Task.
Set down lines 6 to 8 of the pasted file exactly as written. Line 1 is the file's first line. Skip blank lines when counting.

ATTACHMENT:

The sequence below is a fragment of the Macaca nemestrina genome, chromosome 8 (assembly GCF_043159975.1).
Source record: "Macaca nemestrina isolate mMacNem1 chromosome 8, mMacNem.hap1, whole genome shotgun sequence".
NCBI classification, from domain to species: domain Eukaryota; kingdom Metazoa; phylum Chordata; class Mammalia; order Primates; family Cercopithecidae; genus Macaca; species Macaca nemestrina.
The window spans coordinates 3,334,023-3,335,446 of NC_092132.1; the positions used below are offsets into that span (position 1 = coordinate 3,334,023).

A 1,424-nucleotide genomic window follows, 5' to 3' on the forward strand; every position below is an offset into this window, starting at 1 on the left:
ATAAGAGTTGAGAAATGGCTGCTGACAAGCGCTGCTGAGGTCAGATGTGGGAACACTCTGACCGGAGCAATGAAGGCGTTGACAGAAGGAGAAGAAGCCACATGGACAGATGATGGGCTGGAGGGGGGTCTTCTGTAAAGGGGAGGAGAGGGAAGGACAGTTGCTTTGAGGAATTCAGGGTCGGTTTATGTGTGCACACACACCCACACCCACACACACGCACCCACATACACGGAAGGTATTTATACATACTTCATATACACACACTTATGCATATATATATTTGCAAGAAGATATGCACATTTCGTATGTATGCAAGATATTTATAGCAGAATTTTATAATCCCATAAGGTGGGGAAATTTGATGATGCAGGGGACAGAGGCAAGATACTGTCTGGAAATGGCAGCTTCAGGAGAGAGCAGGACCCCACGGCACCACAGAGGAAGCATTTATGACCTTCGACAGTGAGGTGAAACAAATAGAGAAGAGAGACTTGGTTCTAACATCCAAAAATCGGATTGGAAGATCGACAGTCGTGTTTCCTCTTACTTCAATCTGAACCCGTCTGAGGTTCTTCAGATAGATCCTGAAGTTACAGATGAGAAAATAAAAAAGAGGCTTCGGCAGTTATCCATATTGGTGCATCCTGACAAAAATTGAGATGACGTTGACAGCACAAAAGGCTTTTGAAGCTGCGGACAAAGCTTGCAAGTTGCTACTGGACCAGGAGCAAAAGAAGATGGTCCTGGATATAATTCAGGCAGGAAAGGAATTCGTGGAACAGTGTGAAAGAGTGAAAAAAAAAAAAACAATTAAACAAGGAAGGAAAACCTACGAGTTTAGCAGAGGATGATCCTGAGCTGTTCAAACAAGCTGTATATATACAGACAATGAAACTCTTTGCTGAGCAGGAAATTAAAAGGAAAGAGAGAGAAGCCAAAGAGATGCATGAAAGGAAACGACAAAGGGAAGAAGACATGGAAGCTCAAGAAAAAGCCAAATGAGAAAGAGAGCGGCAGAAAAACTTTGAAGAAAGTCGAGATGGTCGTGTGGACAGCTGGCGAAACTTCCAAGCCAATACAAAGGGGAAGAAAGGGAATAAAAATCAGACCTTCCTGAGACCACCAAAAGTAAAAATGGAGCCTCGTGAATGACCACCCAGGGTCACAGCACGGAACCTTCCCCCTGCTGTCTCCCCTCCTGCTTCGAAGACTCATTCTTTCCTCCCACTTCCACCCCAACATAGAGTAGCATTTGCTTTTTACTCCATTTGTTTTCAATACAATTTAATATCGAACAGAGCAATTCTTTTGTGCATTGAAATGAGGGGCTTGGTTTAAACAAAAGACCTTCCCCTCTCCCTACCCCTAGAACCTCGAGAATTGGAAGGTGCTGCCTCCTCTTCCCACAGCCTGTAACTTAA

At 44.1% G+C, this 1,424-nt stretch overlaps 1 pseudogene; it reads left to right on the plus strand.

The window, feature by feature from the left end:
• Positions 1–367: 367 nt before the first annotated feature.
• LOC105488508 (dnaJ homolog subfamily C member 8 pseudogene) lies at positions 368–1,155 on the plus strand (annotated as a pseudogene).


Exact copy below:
ATAAGAGTTGAGAAATGGCTGCTGACAAGCGCTGCTGAGGTCAGATGTGGGAACACTCTGACCGGAGCAATGAAGGCGTTGACAGAAGGAGAAGAAGCCACATGGACAGATGATGGGCTGGAGGGGGGTCTTCTGTAAAGGGGAGGAGAGGGAAGGACAGTTGCTTTGAGGAATTCAGGGTCGGTTTATGTGTGCACACACACCCACACCCACACACACGCACCCACATACACGGAAGGTATTTATACATACTTCATATACACACACTTATGCATATATATATTTGCAAGAAGATATGCACATTTCGTATGTATGCAAGATATTTATAGCAGAATTTTATAATCCCATAAGGTGGGGAAATTTGATGATGCAGGGGACAGAGGCAAGATACTGTCTGGAAATGGCAGCTTCAGGAGAGAGCAGGACCCCACGGCACCACAGAGGAAGCATTTATGACCTTCGACAGTGAGGTGAAACAAATAGAGAAGAGAGACTTGGTTCTAACATCCAAAAATCGGATTGGAAGATCGACAGTCGTGTTTCCTCTTACTTCAATCTGAACCCGTCTGAGGTTCTTCAGATAGATCCTGAAGTTACAGATGAGAAAATAAAAAAGAGGCTTCGGCAGTTATCCATATTGGTGCATCCTGACAAAAATTGAGATGACGTTGACAGCACAAAAGGCTTTTGAAGCTGCGGACAAAGCTTGCAAGTTGCTACTGGACCAGGAGCAAAAGAAGATGGTCCTGGATATAATTCAGGCAGGAAAGGAATTCGTGGAACAGTGTGAAAGAGTGAAAAAAAAAAAAACAATTAAACAAGGAAGGAAAACCTACGAGTTTAGCAGAGGATGATCCTGAGCTGTTCAAACAAGCTGTATATATACAGACAATGAAACTCTTTGCTGAGCAGGAAATTAAAAGGAAAGAGAGAGAAGCCAAAGAGATGCATGAAAGGAAACGACAAAGGGAAGAAGACATGGAAGCTCAAGAAAAAGCCAAATGAGAAAGAGAGCGGCAGAAAAACTTTGAAGAAAGTCGAGATGGTCGTGTGGACAGCTGGCGAAACTTCCAAGCCAATACAAAGGGGAAGAAAGGGAATAAAAATCAGACCTTCCTGAGACCACCAAAAGTAAAAATGGAGCCTCGTGAATGACCACCCAGGGTCACAGCACGGAACCTTCCCCCTGCTGTCTCCCCTCCTGCTTCGAAGACTCATTCTTTCCTCCCACTTCCACCCCAACATAGAGTAGCATTTGCTTTTTACTCCATTTGTTTTCAATACAATTTAATATCGAACAGAGCAATTCTTTTGTGCATTGAAATGAGGGGCTTGGTTTAAACAAAAGACCTTCCCCTCTCCCTACCCCTAGAACCTCGAGAATTGGAAGGTGCTGCCTCCTCTTCCCACAGCCTGTAACTTAA

At 44.1% G+C, this 1,424-nt stretch overlaps 1 pseudogene; it reads left to right on the plus strand.

The window, feature by feature from the left end: